A few days ago, I started seeing headlines of a bishop at Aretha Franklin’s funeral inappropriately touching singer Ariana Grande during a speech he gave after her performance. Pastor Charles H. Ellis III’s “friendly” hug quickly turned into an uncomfortable grope. The Twittersphere exploded with words of disgust, people calling on the bishop to apologize. As an observant Jewish woman who doesn’t touch any men besides my husband, I was reminded of my days growing up in secular America among guys with wandering hands.
Thank God, I was spared from any serious incidents, but I was unfortunately privy to unwanted bodily contact on several occasions. And like with Ariana Grande, it was difficult for me to verbalize my discomfort. I, perhaps like Grande, wondered why these guys felt entitled to my body.
By the time I got to college, I had a formal excuse as to how to keep guys’ hands off of me – it was called shomer negiah. (The prohibition of touching a member of the opposite sex outside of your nuclear family.) I was already an observant, skirt-wearing Jew my freshman year of college. The other Orthodox male students knew not to touch me, but I had a non-Jewish guy in my dorm who was very handsy, always patting me and putting his arm around me, not realizing I didn’t do this. Even if it was “friendly” and “innocent” – it was uninvited and undesired.
It was my first time in a situation where I was shomer negiah interacting with someone outside of my community who wasn’t familiar with my practice, and while I will shake a hand if a hand is extended to me, I did not want to be continually touched by this guy. After a short while, I worked up the courage to confront my classmate and put the kibosh on his behavior by explaining my religious practice. He did his best to honor it, though he would occasionally forget and touch me anyway.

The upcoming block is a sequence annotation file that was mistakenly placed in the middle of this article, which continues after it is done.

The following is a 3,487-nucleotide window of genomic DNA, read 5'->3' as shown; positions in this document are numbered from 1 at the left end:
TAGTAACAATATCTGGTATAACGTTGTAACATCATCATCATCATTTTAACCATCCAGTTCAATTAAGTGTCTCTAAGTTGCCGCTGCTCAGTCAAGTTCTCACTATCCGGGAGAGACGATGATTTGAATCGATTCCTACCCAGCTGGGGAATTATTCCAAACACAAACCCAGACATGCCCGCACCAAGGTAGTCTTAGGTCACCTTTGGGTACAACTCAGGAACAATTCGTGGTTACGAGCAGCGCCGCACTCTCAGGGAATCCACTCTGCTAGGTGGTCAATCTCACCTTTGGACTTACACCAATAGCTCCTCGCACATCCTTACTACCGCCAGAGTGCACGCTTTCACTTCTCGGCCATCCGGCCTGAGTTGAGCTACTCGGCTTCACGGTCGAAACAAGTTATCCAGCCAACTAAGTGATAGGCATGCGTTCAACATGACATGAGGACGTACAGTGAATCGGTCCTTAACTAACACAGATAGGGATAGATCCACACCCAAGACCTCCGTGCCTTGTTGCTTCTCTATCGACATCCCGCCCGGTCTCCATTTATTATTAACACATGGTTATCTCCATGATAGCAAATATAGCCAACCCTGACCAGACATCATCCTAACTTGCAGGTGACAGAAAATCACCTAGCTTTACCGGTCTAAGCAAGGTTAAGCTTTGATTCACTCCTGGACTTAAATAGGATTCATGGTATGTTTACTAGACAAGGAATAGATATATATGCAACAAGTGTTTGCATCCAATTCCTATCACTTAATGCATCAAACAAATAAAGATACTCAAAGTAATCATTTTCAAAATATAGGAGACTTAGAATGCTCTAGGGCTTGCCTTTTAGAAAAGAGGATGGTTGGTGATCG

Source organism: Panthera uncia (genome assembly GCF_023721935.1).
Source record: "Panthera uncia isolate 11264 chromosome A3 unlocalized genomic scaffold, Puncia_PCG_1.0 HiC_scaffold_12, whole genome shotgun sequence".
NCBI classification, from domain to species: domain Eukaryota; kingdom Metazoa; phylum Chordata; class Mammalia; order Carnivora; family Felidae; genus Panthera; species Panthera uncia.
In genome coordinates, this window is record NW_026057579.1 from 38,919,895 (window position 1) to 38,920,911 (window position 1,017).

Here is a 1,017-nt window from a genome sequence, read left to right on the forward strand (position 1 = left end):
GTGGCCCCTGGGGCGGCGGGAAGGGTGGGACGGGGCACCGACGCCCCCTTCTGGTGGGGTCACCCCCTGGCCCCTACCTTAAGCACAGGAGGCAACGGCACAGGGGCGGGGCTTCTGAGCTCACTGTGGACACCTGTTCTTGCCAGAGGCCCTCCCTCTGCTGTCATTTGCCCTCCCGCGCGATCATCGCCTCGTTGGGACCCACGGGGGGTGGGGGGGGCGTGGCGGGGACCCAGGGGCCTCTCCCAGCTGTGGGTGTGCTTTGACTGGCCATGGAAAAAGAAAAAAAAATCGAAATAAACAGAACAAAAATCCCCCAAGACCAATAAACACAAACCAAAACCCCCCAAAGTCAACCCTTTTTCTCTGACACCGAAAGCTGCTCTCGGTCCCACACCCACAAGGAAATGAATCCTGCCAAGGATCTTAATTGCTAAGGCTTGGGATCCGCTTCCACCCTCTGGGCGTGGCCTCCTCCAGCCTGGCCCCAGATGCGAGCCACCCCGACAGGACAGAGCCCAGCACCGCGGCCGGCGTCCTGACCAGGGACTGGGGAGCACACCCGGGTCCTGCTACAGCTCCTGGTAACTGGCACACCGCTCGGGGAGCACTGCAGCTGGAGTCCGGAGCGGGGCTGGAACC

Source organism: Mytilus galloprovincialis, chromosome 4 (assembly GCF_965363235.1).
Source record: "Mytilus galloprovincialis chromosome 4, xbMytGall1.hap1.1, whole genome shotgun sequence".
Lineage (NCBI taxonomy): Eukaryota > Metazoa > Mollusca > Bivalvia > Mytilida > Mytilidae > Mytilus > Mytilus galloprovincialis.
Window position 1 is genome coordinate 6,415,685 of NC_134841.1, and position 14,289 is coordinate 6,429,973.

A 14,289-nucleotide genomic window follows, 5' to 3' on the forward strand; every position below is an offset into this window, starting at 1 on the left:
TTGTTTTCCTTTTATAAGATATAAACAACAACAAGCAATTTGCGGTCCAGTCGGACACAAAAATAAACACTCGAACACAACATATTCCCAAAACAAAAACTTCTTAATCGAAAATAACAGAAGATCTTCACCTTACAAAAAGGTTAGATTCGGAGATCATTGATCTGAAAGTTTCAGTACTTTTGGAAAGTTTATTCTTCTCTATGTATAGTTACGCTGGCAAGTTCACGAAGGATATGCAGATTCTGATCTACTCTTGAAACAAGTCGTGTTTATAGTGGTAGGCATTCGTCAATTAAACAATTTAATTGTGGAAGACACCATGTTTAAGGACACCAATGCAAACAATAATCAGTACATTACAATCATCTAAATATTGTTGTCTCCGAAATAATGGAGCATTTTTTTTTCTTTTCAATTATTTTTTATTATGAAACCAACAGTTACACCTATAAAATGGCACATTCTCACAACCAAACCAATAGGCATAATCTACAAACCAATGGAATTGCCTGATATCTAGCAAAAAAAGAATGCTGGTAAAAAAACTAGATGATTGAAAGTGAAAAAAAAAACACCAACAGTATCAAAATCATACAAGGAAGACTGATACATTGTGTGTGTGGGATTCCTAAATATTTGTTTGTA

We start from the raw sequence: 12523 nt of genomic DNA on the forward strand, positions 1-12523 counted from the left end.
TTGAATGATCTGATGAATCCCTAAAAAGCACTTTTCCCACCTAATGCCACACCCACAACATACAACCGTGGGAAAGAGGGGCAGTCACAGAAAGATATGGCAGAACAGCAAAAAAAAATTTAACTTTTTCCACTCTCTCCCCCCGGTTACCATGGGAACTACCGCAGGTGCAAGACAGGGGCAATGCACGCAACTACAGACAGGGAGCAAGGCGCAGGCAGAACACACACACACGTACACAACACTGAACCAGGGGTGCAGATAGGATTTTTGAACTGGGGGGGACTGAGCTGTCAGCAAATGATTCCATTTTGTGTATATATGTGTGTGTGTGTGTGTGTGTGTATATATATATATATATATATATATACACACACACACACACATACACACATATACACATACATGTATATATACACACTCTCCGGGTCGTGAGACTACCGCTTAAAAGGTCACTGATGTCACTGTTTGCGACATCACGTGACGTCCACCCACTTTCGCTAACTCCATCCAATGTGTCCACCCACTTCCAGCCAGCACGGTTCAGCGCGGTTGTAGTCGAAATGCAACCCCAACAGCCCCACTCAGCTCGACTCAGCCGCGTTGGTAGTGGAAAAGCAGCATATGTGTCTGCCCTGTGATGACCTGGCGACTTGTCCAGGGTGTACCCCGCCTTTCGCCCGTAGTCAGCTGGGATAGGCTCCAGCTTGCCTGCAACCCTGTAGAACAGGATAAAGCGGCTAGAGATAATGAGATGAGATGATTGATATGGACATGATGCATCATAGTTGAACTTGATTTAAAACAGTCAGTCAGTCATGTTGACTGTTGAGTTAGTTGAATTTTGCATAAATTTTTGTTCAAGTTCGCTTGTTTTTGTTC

I would never, ever claim that shomer negiah is a panacea when it comes to women avoiding unwanted touch because a) true sleaze balls will just ignore it, and b) negiah does not include nuclear family members (and unfortunately, the vast majority of sex abuse that occurs in the parts of the Orthodox community that are careful about negiah are cases of incest).
Nevertheless, in normal circumstances, around guys that would never outright assault a woman (but may have boundary issues), observing the laws of negiah sets a comfortable tone for women, and I believe it is a step in the right direction against rape culture. The message is my setting is on do not touch me unless I invite you to.
I think that’s what guys need to assume. Touching is unwanted unless it is explicitly asked for. The #Metoo movement can’t only be about outing predators and sharing stories of pain, we must also examine societal norms and find ways to create more comfortable and safe environments. Then, perhaps one day our daughters will be able to say #Notme.